Deacon Mike is not allowed to walk alone. At least one other person must go. When you walk with Deacon Mike, you walk on crumbling sidewalks along streets with patches of newer, roughly laid asphalt, evidence of where water lines have been replaced. On some blocks, most of the houses are gone, half-burned or stripped of anything of value. A dog barks. Kids laugh and play. The sun shines through the trees as we walk up to a man sitting on his porch. Deacon Mike introduces himself and says he’s from St. Mary. He offers his card, writes his mobile phone number on it and tells the man, “If there is anything you need, call me.” Turns out, this man used to go to St. Mary, but doesn’t anymore. After more chatting, Deacon Mike asks if there is anything the gentleman wants him to pray for. A relative has cancer. We bow our heads and prayers are said. The fellow asks what time Mass is. Deacon Mike tells him 10 a.m. Sunday, then we move on.

Before that stop, we had a much more somber encounter a few streets over. We met Deacon Omar from Our Lady of Guadalupe parish. Deacon Omar was on the east side this evening because a young man in his early 20s died a few days ago from a drug overdose. He died alone in his home – a house with no power and no heat. In the side yard, tall grass was growing through car parts. On the oil-spattered driveway where the young man would repair cars, a makeshift shrine now stood. Photos of a handsome, smiling, gentle face were stapled to the garage door. There were candles, notes, teddy bears and cards honoring Our Lady. Deacon Omar led about a dozen people through the rosary in Spanish. Deacon Mike prayed along quietly in English.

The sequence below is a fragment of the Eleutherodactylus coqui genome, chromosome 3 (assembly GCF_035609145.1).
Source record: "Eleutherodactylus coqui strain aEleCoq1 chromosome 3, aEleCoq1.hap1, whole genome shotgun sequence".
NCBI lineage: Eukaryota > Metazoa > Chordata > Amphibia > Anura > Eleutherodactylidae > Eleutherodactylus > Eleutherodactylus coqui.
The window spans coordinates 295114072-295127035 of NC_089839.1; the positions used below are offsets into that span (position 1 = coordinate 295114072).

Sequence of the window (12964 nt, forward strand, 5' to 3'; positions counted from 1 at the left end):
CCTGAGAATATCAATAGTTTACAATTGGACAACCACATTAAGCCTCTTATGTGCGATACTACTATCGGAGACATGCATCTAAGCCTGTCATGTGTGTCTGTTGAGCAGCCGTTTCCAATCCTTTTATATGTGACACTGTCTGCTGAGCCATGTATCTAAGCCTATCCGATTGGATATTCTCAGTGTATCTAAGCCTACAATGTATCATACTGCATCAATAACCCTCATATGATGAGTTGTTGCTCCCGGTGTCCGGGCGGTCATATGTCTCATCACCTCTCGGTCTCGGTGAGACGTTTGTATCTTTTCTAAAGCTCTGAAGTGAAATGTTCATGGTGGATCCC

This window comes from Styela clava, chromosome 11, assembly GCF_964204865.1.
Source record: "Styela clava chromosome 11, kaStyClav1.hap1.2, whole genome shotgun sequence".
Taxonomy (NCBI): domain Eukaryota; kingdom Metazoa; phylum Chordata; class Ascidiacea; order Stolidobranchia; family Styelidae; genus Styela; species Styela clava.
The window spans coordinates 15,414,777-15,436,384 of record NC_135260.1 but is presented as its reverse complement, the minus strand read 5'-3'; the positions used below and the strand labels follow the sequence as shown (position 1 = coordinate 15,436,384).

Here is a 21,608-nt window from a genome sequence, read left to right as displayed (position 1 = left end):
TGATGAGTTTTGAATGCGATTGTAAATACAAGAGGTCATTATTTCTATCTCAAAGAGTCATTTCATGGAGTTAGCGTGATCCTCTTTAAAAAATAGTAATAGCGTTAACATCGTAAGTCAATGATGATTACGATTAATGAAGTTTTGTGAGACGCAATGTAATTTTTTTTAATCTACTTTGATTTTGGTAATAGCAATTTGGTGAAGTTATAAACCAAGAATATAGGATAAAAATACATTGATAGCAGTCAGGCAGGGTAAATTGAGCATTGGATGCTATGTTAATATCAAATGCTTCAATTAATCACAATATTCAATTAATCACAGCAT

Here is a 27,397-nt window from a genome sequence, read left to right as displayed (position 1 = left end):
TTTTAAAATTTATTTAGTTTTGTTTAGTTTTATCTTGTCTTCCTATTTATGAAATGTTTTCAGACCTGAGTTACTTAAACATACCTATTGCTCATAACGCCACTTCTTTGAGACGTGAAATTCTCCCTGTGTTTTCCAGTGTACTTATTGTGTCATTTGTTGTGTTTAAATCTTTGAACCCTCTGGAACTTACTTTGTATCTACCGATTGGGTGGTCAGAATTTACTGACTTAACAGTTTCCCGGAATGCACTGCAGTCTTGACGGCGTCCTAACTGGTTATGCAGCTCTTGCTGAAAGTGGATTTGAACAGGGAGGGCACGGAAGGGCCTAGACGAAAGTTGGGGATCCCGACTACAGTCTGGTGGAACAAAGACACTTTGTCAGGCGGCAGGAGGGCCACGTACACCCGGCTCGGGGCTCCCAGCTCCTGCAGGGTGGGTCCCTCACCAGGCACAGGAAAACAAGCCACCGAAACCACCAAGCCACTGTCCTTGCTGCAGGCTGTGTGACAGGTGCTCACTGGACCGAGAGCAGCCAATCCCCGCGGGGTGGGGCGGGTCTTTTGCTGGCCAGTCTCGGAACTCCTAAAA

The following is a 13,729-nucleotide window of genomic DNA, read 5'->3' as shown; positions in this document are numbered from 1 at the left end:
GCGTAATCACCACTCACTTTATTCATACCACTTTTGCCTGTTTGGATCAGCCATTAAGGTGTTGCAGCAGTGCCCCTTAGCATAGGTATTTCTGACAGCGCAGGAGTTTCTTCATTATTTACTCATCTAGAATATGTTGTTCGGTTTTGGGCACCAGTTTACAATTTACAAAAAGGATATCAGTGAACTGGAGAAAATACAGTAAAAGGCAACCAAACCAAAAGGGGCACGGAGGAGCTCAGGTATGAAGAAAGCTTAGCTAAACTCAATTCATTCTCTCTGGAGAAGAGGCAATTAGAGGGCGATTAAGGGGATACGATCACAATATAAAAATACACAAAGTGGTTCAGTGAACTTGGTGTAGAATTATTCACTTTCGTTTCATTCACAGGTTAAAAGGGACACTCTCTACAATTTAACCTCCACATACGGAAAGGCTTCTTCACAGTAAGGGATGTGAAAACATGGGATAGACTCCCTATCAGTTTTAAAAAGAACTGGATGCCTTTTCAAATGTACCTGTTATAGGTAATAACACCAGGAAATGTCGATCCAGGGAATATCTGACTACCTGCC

On another of Deacon Mike’s walks, we visited Jerry. When you approach Jerry’s house, you can tell it is a center of activity. It’s hard to tell how old Jerry is – he’s led a hard life. You would like Jerry if you met him. He has a broad smile. He looks you in the eyes and is a great conversationalist. Perhaps had Jerry been born under different economic and societal circumstances, he might have taken his natural charm and entrepreneurial talent and lived a very different life. Instead, Jerry was a drug dealer.